Soules v. N. Pac. Ry. Co.

Decision Date26 April 1916
Citation157 N.W. 823,34 N.D. 7
PartiesSOULES et al. v. NORTHERN PAC. RY. CO.
CourtNorth Dakota Supreme Court

OPINION TEXT STARTS HERE

Syllabus by the Court.

Both under the civil law rule as to surface waters and under the so-called common-law or common enemy rule, a natural drainway must be kept open to carry the water into the streams, and the lower estate is subject to a natural servitude for that purpose.

Proof that a drain or ditch receives the surface water of a drainage area of some 168 acres, is several feet in depth, has a well-defined channel, and, though it has grass growing at its sides, has a space at the bottom which is worn away by the water to a breadth of 3 or 4 feet, and that such drain or ditch serves to convey the waters of the area into a river or stream, will justify the jury in holding that such drain or ditch is a natural drainway or drainage channel, and this though there is no evidence that the water ran in the same at all times, but merely that the drain or ditch served to convey the melting snows and surface waters.

It is the duty of a lower landowner who builds a structure across a natural drainway to provide for the natural passage through such obstruction of all of the water which may be reasonably anticipated to drain therein, and this is a continuing duty.

Where there is evidence which tends to show that a drainway is a natural drainway, and that it has been obstructed by a lower landowner, and that such obstruction occasioned the flooding of and injuries to the property of an upper landowner, the burden of proof is upon the defendant or lower landowner, when sued for such damages, to prove that the storm which occasioned the flood was unprecedented; that it could not have been reasonably anticipated, and need not have been provided against.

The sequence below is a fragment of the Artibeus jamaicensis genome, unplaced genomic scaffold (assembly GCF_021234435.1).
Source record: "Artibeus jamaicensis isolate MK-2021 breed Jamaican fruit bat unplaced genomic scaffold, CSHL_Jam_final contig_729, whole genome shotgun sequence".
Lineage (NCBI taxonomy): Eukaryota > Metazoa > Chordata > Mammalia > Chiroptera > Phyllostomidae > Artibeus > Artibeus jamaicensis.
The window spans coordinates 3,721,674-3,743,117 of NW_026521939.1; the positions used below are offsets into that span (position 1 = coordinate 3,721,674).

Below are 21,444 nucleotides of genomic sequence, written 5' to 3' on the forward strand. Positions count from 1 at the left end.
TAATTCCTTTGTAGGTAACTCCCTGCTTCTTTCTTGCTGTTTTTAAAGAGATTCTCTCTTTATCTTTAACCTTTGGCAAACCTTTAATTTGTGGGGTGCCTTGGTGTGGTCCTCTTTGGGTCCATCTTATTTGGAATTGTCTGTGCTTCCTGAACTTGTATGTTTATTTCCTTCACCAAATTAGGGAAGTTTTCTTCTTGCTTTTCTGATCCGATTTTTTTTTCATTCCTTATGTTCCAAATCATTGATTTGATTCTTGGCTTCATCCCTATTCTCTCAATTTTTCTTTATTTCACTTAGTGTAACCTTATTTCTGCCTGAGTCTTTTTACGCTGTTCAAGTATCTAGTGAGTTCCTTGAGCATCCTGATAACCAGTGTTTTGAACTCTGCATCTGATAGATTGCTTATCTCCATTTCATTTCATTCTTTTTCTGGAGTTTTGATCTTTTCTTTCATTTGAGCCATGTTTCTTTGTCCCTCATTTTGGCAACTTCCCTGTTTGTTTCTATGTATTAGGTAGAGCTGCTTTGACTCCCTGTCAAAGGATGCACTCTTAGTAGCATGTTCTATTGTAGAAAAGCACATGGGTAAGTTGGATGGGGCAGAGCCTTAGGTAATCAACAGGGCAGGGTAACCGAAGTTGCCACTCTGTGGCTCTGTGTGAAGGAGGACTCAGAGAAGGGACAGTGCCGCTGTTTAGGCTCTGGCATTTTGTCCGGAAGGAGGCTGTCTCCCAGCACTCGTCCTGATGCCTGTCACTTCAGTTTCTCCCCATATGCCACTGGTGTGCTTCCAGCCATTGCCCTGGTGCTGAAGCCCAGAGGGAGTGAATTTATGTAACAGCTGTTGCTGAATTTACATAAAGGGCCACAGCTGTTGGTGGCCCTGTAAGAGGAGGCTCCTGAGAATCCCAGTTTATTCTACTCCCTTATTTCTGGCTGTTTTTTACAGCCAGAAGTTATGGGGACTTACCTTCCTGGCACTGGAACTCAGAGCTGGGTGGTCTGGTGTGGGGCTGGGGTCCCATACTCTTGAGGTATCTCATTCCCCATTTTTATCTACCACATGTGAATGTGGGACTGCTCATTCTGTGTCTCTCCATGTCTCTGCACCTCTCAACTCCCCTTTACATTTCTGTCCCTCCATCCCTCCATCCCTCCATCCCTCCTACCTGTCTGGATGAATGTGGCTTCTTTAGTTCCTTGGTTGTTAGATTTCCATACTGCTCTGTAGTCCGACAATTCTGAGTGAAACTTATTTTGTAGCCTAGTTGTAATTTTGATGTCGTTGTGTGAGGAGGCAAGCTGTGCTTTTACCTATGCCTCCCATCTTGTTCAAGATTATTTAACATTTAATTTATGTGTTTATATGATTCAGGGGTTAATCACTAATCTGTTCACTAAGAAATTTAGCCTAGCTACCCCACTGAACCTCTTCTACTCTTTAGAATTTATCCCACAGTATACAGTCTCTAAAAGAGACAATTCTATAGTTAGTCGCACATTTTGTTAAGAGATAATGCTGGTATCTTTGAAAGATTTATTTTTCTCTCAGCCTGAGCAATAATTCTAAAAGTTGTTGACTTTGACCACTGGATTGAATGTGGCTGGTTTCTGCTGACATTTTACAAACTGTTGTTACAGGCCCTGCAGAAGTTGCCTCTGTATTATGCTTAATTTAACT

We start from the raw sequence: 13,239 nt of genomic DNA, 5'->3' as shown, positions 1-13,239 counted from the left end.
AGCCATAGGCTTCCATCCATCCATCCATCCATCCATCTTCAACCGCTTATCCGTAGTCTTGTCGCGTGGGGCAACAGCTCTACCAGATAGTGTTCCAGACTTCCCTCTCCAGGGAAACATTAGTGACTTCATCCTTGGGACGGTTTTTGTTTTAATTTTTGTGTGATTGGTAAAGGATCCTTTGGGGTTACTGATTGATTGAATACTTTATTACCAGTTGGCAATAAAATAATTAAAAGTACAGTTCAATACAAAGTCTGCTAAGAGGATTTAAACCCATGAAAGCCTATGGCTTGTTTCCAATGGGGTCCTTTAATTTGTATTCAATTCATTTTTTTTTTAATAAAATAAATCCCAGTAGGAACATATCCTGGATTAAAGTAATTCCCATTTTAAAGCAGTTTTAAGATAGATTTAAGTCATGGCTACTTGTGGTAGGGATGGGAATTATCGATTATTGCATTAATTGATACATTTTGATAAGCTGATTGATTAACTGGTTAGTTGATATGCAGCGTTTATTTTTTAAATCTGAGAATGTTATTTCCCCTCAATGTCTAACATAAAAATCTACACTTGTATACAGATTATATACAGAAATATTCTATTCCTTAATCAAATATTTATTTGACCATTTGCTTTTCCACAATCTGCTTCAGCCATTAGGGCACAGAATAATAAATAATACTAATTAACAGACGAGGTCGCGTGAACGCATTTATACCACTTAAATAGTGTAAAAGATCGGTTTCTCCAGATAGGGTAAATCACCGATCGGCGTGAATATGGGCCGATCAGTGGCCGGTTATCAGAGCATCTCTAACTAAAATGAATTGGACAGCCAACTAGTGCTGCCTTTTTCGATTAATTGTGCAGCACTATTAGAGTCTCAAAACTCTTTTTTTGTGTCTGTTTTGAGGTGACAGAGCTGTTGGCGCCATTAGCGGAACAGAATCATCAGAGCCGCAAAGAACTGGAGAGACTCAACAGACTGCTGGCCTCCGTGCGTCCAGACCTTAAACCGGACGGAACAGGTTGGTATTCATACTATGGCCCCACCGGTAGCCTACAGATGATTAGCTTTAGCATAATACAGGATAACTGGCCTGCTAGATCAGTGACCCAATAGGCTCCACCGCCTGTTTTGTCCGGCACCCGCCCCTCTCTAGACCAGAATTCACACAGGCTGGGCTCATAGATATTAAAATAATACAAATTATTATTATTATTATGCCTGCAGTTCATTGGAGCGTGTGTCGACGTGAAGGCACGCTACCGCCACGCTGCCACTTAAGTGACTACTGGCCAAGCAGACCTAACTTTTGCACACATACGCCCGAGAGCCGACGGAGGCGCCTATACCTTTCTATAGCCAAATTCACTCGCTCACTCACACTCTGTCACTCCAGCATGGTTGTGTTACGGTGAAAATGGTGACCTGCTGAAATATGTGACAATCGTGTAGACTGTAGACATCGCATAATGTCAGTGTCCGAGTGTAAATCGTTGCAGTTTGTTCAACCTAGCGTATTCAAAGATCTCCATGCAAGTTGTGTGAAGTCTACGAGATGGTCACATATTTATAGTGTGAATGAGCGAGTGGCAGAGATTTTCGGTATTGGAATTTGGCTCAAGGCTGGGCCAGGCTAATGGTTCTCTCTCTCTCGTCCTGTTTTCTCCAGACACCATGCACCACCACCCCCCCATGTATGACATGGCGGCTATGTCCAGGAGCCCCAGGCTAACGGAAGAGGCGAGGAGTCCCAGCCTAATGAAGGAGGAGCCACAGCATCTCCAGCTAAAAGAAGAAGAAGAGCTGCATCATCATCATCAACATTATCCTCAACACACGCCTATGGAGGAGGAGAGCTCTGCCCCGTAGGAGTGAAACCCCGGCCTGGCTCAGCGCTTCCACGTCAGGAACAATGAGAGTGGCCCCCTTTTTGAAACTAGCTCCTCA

Evidence examined, and held not to be such as to justify a holding, as a matter of law, that the storm in question was so unprecedented that it should not have been anticipated, but rather that the fact was one for the jury to pass upon.

Extraordinary or unprecedented floods are floods which are of such unusual occurrence that they could not have been foreseen by men of ordinary experience and prudence. Ordinary floods are those, the occurrence of which may be reasonably anticipated from the general experience of men residing in the region where such floods happen (citing Words and Phrases, “Extraordinary Flood; see, also First and Second Series, Ordinary Flood).

In passing upon what is or what is not an extraordinary flood or whether it should have been anticipated and provided against, the question to be decided is: Considering the rains of the past, the topographical and climatic conditions of the region and the nature of the drainage basin as to the perviousness of the soil, the presence or absence of trees or herbage which would tend to increase or prevent the rapid running off of the water, would or should a reasonably prudent man have foreseen the danger and provided against it?”

An instruction in an action against a railway company for negligence in obstructing a natural channel, and thereby damaging plaintiff's goods, that, “If you believe that the plaintiffs are entitled to recover as heretofore instructed, then it is your duty to determine the amount of damages sustained by reason of the flooding of these premises, and they are entitled to make matters whole,” is sufficiently definite as to the measure of damages, in the absence of any requested instructions upon the subject.

One is sufficiently qualified to testify as to the value of a stock of hardware and to the injury to it by flood and its depreciation in value who is shown to have worked in a hardware store for at least seven years, to have been manager of such store during such time, and to have had charge of the buying of goods and the fixing of prices at which they should be resold, and to have been in charge of such goods since the damage was done.